Someone said Sam Haag's store was north of Karn's store. That was the right place, but it was not Karn's store yet. It had to be Strang's store, you mentioned 1939, well that is the year Stanley Karn and Verda Haag graduated from high school(both were in my class). I believe by the time they had the store there, La Munions had the place that was Nate Baker's Hardware store.

Firn and Maud Myers had a store in the building where Sam Haag has his store. Mrs. Balding lives there now. When Myers had the store, they lived in it for a while then moved up the street to the place where Willard Burkholder lives now. Several others had a store in that place after Sam left. Ira Neiswonger and Carl Stoneburner each had it for a while.

There has been much commentary about the pickle factory. Someone mentioned that the original pickle factory, down by where Laverne lives now, closed once. I am sure it did not close at one time, but it "closed" permanently when it burnt down in about 1934, I can remember that day very clearly.

Someone mentioned the pickle factory in a building near the old garage. I cannot recall that, unless i t was the one on the property owned by Larry Powell, which was nearer to the house we lived in than to the garage. That building no longer there. I did not recall that Amos Sarber had implements in it, but my Dad stored his implements there, as he rented the property. The people went to Larry and asked about putting the pickle factory in his building, and he told them they would have to asked dad. Dad didn't object. Dad also had an old (but at one time, very nice) rocking chair stored there also, so the men coming there with pickles took advantage of it. One day Dad had been down there and he came home and had Mom go outside and give him a very close inspection, as when he had been sitting in his rocking chair, he discovered it was "alive" with bedbugs and he did not want to take a chance of having brought any home!! I do not know how long after that it was he actually burned the chair to get rid of the bugs.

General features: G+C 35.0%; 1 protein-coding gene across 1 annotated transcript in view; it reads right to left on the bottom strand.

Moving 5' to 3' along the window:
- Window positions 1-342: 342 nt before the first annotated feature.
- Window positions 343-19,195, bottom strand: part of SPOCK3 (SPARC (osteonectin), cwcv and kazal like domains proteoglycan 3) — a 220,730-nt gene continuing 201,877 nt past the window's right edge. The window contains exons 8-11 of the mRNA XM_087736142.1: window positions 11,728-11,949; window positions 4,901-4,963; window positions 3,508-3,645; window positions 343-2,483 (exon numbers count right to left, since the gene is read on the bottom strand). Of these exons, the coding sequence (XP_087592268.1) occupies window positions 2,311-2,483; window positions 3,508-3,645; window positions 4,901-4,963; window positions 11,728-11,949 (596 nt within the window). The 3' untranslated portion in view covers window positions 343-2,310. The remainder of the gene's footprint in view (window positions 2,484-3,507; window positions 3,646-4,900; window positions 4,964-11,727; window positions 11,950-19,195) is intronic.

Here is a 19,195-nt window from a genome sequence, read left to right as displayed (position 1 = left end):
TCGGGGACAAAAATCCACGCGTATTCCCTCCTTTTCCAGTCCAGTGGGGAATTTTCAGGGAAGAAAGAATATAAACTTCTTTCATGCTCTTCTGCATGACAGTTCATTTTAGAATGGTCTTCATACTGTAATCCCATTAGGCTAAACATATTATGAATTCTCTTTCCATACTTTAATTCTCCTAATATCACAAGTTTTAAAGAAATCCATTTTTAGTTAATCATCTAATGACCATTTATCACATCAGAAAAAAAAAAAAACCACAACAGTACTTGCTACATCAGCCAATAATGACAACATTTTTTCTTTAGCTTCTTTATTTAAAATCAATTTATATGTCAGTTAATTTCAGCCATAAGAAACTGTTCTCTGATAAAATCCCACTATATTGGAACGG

About the feed sacks, when Katherine was a very small child, I had quite a few dresses made from them. They were very pretty prints. But on the spur of the moment, I cannot recall accurately if they were from flour or feed sacks. I believe the flour sacks were white and made into dish towels, table cloths , probably bed sheets, more often than into clothes. You can still buy dish towels made from flour sacks, and even buy some of the sacks themselves, from a store in Vermont.